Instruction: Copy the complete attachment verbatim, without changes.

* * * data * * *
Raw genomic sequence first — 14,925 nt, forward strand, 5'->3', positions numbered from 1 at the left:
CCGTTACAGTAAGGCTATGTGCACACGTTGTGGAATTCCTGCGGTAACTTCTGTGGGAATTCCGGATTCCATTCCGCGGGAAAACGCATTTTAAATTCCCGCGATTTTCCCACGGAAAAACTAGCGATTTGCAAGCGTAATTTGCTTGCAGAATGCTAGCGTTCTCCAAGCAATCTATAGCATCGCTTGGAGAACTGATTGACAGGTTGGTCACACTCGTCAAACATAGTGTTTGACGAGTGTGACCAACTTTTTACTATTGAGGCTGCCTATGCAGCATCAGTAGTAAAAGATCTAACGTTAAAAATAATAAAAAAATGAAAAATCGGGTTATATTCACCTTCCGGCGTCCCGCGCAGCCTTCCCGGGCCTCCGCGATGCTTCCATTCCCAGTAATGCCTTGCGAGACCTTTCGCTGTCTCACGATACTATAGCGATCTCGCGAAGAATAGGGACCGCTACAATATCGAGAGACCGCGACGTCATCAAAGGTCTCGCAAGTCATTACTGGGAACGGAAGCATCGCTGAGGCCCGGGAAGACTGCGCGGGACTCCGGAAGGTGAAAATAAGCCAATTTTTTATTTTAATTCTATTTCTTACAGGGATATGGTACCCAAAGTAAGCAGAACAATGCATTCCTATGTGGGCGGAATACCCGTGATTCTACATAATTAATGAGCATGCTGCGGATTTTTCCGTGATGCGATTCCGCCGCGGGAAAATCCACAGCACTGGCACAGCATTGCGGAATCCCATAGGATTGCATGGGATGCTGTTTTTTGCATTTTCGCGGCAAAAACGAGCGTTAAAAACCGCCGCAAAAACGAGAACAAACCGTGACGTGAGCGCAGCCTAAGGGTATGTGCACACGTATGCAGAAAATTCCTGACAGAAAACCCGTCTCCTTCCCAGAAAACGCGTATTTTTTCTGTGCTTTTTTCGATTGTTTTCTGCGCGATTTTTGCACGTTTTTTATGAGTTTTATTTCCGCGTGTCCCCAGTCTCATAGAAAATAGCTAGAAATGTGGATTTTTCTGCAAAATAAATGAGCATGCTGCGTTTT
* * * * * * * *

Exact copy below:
Raw genomic sequence first — 14,925 nt, forward strand, 5'->3', positions numbered from 1 at the left:
CCGTTACAGTAAGGCTATGTGCACACGTTGTGGAATTCCTGCGGTAACTTCTGTGGGAATTCCGGATTCCATTCCGCGGGAAAACGCATTTTAAATTCCCGCGATTTTCCCACGGAAAAACTAGCGATTTGCAAGCGTAATTTGCTTGCAGAATGCTAGCGTTCTCCAAGCAATCTATAGCATCGCTTGGAGAACTGATTGACAGGTTGGTCACACTCGTCAAACATAGTGTTTGACGAGTGTGACCAACTTTTTACTATTGAGGCTGCCTATGCAGCATCAGTAGTAAAAGATCTAACGTTAAAAATAATAAAAAAATGAAAAATCGGGTTATATTCACCTTCCGGCGTCCCGCGCAGCCTTCCCGGGCCTCCGCGATGCTTCCATTCCCAGTAATGCCTTGCGAGACCTTTCGCTGTCTCACGATACTATAGCGATCTCGCGAAGAATAGGGACCGCTACAATATCGAGAGACCGCGACGTCATCAAAGGTCTCGCAAGTCATTACTGGGAACGGAAGCATCGCTGAGGCCCGGGAAGACTGCGCGGGACTCCGGAAGGTGAAAATAAGCCAATTTTTTATTTTAATTCTATTTCTTACAGGGATATGGTACCCAAAGTAAGCAGAACAATGCATTCCTATGTGGGCGGAATACCCGTGATTCTACATAATTAATGAGCATGCTGCGGATTTTTCCGTGATGCGATTCCGCCGCGGGAAAATCCACAGCACTGGCACAGCATTGCGGAATCCCATAGGATTGCATGGGATGCTGTTTTTTGCATTTTCGCGGCAAAAACGAGCGTTAAAAACCGCCGCAAAAACGAGAACAAACCGTGACGTGAGCGCAGCCTAAGGGTATGTGCACACGTATGCAGAAAATTCCTGACAGAAAACCCGTCTCCTTCCCAGAAAACGCGTATTTTTTCTGTGCTTTTTTCGATTGTTTTCTGCGCGATTTTTGCACGTTTTTTATGAGTTTTATTTCCGCGTGTCCCCAGTCTCATAGAAAATAGCTAGAAATGTGGATTTTTCTGCAAAATAAATGAGCATGCTGCGTTTT